There is a nationwide debate on whether punitive damages should be insurable. Insuring punitive damages causes courts concern regarding whether a wrongdoer escapes punishment by having the insurer pay for damages attributable to the wrongdoer’s egregious conduct. The United States Court of Appeals for the Fifth Circuit noted Texas’ public policy does not justify interference with private insurance contracts. The Court determined Texas allows liability insurance contracts to cover punitive damages and declared the inquiry ended. But, in the years since this determination, many Texas appellate courts have contracted the Fifth Circuit’s holding. The shifting discussion among Texas appellate courts is largely attributable to tort reform. Tort reform created a policy behind punitive damages of limiting damages to represent punishment. Even though the shift has occurred in assessing punitive damages, there is no consensus on whether punitive damage indemnification can be contracted for in an insurance policy. If the Texas Supreme Court looks to the definition of punitive damages to find a policy, they likely will only find confusion. The current definition came to life as a creature of tort reform. The present debate needs new rhetoric and viewpoints because public policy demands insurance be provided for cases involving punitive damages. Consumers of liability expect insurability, and wrongdoers still face the sting of a punitive damage awards which cannot be fully healed by indemnification. The ability of punitive damages to define the standards of care under a clear and convincing standard ensures such damages will be assessed only in appropriate cases. Punitive damages are rough tools. Insurance can take the edge off an often-unpredictable remedy. The insurance industry already provides exclusions for truly reprehensible conduct, so courts should defer to the market to uphold public policy. Allowing insurance for gross negligence permits punitive damages to work for the public.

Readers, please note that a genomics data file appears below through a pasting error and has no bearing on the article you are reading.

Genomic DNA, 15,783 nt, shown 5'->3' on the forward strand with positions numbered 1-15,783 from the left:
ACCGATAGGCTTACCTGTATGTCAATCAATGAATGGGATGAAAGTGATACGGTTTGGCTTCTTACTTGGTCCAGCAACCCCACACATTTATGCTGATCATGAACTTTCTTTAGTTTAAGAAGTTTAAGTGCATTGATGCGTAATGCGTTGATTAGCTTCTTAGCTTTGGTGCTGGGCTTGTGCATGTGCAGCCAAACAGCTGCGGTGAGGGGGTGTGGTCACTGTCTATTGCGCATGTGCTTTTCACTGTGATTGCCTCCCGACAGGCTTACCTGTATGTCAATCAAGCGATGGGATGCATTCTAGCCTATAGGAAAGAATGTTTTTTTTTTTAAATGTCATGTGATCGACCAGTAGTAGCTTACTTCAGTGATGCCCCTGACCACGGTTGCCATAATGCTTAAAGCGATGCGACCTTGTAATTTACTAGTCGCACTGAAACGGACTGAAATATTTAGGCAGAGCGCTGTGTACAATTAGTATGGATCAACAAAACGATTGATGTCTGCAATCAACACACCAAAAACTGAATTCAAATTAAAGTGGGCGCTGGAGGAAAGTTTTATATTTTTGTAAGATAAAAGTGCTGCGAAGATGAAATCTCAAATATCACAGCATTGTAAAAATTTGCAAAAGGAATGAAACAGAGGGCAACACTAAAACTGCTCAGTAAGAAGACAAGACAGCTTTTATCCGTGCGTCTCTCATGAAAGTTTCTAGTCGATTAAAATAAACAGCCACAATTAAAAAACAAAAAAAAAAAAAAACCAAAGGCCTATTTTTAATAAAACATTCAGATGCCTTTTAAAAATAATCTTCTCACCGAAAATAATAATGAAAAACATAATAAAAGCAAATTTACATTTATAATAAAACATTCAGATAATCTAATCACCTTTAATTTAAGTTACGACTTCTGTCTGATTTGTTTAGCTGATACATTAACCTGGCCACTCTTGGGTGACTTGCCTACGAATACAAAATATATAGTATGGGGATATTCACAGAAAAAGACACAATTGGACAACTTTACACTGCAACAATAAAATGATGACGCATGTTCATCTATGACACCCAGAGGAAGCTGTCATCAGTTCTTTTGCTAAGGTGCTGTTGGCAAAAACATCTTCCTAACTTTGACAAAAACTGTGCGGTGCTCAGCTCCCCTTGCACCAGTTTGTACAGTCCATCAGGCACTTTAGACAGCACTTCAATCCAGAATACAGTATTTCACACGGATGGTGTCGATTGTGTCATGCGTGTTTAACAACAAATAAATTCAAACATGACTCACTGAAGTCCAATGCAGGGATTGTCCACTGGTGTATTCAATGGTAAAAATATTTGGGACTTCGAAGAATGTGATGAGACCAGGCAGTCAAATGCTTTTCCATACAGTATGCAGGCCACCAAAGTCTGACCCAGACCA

St. Mary's University School of Law
Anthony H. Castillo,
Liability Insurance and Punitive Damages: Does Texas Public Policy Detest This Union Comment.,
St. Mary's L.J.
Available at: https://commons.stmarytx.edu/thestmaryslawjournal/vol38/iss3/4
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